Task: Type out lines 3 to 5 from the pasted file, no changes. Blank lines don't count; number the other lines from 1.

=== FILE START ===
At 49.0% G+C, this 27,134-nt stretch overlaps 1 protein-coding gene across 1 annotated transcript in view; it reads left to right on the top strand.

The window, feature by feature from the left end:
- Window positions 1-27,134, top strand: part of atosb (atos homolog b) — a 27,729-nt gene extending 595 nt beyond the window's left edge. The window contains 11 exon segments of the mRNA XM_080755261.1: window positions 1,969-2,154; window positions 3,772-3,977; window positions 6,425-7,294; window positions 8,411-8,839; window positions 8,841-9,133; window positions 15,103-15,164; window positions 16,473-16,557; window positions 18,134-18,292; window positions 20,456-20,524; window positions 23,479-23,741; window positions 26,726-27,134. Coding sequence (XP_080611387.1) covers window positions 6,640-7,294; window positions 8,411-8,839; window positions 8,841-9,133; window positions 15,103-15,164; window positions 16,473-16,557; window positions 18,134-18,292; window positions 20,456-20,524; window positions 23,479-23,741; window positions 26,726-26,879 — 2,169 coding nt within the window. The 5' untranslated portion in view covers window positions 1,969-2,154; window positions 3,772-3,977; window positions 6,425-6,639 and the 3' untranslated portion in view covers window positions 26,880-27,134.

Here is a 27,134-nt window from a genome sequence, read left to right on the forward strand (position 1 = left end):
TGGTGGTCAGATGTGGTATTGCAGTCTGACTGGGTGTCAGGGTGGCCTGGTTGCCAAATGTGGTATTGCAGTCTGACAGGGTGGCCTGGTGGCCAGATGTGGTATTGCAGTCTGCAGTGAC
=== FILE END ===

- Window positions 1-27,134, top strand: part of atosb (atos homolog b) — a 27,729-nt gene extending 595 nt beyond the window's left edge. The window contains 11 exon segments of the mRNA XM_080755261.1: window positions 1,969-2,154; window positions 3,772-3,977; window positions 6,425-7,294; window positions 8,411-8,839; window positions 8,841-9,133; window positions 15,103-15,164; window positions 16,473-16,557; window positions 18,134-18,292; window positions 20,456-20,524; window positions 23,479-23,741; window positions 26,726-27,134. Coding sequence (XP_080611387.1) covers window positions 6,640-7,294; window positions 8,411-8,839; window positions 8,841-9,133; window positions 15,103-15,164; window positions 16,473-16,557; window positions 18,134-18,292; window positions 20,456-20,524; window positions 23,479-23,741; window positions 26,726-26,879 — 2,169 coding nt within the window. The 5' untranslated portion in view covers window positions 1,969-2,154; window positions 3,772-3,977; window positions 6,425-6,639 and the 3' untranslated portion in view covers window positions 26,880-27,134.

Here is a 27,134-nt window from a genome sequence, read left to right on the forward strand (position 1 = left end):
TGGTGGTCAGATGTGGTATTGCAGTCTGACTGGGTGTCAGGGTGGCCTGGTTGCCAAATGTGGTATTGCAGTCTGACAGGGTGGCCTGGTGGCCAGATGTGGTATTGCAGTCTGCAGTGAC